The Palestinian Authority (PA) is the body which governs and administers Palestinian areas in the West Bank. It was established as a result of the 1993 Oslo Agreement between Israel and the PLO, and came into being in 1994, overseeing Palestinian population centers in the West Bank and Gaza Strip. However, since the 2007 Hamas takeover, the PA does not govern the Gaza Strip. The PA President effectively serves as the representative of the Palestinian people in the international community, and represents the Palestinians in negotiations with the State of Israel.
Long-time PLO chairman and Fatah leader Yasir Arafat was the first Rais or President of the Palestinian Authority until his death in 2004. He was succeeded by Mahmoud Abbas, another long-time PLO and Fatah official who is widely known by his nom de guerre, Abu Mazen.
Hamas and the Palestinian Authority are bitter rivals. There have been efforts since 2007 to reconcile the two groups, but aside from dramatic announcements (most recently in April 2014), such reconciliation agreements have had little impact and have been of short duration.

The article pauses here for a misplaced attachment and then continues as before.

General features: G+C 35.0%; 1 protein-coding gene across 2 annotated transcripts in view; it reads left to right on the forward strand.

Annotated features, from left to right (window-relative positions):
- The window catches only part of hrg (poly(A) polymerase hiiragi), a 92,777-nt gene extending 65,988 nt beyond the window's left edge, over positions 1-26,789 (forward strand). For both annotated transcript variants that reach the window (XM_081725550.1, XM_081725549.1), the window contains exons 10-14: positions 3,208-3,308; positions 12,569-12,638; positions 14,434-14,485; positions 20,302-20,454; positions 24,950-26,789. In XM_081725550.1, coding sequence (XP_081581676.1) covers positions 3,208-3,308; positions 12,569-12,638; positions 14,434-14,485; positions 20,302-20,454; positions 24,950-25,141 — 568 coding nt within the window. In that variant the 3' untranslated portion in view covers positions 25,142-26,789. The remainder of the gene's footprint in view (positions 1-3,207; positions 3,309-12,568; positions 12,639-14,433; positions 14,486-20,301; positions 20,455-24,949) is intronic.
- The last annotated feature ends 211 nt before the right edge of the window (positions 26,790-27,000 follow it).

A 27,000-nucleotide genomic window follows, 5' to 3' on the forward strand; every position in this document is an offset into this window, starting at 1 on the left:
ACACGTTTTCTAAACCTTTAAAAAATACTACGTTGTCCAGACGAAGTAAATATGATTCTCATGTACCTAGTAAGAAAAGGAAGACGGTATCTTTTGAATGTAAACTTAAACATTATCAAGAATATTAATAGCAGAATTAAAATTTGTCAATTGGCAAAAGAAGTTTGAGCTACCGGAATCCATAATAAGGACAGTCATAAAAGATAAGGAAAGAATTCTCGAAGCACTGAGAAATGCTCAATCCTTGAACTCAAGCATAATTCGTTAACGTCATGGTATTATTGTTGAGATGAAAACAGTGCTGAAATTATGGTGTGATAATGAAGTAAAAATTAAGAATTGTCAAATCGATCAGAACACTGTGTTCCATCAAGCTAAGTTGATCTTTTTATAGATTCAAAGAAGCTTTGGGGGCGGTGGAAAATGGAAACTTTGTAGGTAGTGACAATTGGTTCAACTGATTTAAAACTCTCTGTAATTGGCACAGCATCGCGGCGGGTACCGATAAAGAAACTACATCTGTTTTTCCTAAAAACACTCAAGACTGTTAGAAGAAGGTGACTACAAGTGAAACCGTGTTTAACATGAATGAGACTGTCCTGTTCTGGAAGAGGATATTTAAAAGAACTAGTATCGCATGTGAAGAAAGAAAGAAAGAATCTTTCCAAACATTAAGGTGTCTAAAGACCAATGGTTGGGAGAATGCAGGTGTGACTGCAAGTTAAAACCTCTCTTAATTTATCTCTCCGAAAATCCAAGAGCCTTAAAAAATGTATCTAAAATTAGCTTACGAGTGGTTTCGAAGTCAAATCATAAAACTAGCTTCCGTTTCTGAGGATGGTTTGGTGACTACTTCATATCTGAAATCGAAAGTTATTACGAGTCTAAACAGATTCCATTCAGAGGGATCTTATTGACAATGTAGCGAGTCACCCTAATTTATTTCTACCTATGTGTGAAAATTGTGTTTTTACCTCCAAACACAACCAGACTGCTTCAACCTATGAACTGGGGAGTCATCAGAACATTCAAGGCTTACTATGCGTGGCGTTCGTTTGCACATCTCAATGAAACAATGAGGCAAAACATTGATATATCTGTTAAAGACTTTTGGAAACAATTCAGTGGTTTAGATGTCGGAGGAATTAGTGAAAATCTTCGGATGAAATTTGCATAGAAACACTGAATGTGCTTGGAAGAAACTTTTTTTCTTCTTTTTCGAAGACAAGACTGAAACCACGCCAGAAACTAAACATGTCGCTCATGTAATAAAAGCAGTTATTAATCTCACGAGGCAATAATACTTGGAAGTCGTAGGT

According to the Oslo Accords, the PA was intended to be an interim structure that would be succeeded by an independent, democratically elected Palestinian government following a final peace agreement with Israel.
Over the years, the Israeli government and public have grown increasingly critical of the Palestinian Authority for not preparing the Palestinian public for the concessions that will be required in a peace agreement with Israel, for doing little-to-nothing to control terrorist organizations during the Second Intifada, and for tolerating the spreading of anti-Israel and anti-Semitic propaganda.